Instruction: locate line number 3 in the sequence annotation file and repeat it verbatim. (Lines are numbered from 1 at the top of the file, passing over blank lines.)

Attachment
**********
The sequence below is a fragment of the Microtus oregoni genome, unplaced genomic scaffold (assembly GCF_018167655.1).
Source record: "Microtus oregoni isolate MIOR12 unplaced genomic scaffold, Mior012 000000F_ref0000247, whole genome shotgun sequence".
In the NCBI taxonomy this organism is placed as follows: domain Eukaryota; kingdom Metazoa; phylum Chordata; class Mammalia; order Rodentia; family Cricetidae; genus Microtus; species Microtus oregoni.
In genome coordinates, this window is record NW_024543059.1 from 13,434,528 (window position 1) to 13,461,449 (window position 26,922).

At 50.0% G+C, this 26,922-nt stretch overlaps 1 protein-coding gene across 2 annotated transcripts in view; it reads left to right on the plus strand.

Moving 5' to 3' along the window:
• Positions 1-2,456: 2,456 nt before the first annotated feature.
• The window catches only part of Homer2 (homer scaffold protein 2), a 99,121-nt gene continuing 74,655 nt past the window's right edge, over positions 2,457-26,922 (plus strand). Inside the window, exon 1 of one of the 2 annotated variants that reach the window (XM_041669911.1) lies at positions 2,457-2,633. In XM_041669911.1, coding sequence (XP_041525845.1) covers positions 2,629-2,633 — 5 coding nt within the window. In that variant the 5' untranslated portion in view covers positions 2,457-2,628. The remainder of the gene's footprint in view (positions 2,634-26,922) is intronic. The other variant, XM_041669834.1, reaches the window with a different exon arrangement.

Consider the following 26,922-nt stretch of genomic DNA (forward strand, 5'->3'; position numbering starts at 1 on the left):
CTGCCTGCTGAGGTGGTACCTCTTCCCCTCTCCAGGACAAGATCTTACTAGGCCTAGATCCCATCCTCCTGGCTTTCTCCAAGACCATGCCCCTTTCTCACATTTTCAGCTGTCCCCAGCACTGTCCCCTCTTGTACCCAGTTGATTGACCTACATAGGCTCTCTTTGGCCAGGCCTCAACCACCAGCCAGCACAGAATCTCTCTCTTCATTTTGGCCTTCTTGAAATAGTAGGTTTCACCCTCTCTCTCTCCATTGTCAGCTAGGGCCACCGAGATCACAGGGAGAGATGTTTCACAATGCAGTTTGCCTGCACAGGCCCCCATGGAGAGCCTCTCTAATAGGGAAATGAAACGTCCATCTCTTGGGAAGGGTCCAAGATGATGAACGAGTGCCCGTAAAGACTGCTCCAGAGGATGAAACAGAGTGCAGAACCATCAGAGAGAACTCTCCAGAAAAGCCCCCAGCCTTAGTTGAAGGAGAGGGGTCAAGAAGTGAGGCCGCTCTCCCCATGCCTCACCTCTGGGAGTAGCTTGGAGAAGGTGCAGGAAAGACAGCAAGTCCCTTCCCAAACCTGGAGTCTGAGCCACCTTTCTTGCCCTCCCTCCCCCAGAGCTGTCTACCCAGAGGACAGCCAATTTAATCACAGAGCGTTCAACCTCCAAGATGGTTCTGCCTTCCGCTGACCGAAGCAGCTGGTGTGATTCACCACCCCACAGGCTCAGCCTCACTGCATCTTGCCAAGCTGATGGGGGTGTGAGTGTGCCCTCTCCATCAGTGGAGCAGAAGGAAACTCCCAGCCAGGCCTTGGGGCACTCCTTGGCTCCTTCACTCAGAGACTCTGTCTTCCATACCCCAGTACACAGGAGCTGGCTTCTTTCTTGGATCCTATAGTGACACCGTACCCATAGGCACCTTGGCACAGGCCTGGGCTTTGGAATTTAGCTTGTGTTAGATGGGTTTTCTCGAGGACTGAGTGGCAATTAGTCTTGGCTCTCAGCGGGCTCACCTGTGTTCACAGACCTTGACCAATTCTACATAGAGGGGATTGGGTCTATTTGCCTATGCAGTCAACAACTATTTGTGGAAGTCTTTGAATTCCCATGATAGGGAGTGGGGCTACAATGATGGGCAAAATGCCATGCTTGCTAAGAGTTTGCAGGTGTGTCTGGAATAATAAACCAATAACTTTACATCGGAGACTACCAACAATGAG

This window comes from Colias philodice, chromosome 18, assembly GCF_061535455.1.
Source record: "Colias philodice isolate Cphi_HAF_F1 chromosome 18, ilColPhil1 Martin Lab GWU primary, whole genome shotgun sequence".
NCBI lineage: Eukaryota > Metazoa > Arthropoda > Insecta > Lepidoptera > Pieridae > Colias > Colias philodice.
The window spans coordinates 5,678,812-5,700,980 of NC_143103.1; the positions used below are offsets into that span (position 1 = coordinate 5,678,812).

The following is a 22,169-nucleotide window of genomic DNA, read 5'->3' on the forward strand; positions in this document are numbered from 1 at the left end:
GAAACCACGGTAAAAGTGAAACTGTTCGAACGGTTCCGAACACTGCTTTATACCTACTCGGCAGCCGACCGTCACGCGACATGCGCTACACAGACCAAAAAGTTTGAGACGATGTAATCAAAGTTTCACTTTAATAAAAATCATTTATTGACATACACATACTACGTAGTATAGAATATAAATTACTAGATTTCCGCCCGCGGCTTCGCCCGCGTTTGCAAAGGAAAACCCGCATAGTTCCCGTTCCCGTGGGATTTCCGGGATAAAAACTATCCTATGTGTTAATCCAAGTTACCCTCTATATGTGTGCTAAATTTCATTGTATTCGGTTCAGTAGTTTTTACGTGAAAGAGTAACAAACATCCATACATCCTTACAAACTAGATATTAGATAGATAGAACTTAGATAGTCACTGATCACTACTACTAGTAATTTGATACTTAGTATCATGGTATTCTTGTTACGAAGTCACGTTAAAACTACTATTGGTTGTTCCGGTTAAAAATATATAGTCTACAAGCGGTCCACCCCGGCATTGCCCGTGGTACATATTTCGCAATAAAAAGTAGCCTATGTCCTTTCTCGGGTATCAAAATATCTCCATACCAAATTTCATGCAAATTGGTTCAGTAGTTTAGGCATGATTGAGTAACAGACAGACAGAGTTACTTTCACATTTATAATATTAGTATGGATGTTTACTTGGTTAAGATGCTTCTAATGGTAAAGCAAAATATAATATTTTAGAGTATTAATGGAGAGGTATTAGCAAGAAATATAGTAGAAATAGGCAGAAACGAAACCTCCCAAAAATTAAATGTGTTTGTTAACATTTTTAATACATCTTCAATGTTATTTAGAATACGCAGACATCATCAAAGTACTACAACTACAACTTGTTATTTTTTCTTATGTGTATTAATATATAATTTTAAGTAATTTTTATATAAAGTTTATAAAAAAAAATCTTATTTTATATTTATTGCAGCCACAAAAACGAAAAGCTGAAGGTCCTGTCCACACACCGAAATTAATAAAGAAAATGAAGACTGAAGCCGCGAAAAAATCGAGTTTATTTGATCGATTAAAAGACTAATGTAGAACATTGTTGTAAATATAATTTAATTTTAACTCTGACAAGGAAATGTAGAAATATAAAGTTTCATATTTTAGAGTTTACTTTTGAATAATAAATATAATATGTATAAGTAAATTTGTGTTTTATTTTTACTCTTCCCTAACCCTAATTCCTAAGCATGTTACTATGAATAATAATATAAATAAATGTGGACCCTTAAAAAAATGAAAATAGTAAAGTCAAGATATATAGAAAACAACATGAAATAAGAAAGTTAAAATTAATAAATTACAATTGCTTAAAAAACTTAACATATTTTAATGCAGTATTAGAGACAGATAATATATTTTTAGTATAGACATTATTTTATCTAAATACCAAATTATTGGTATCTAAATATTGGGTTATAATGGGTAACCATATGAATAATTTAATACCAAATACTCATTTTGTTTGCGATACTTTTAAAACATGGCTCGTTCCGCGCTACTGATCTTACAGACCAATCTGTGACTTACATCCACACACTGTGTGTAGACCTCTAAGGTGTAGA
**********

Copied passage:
In the NCBI taxonomy this organism is placed as follows: domain Eukaryota; kingdom Metazoa; phylum Chordata; class Mammalia; order Rodentia; family Cricetidae; genus Microtus; species Microtus oregoni.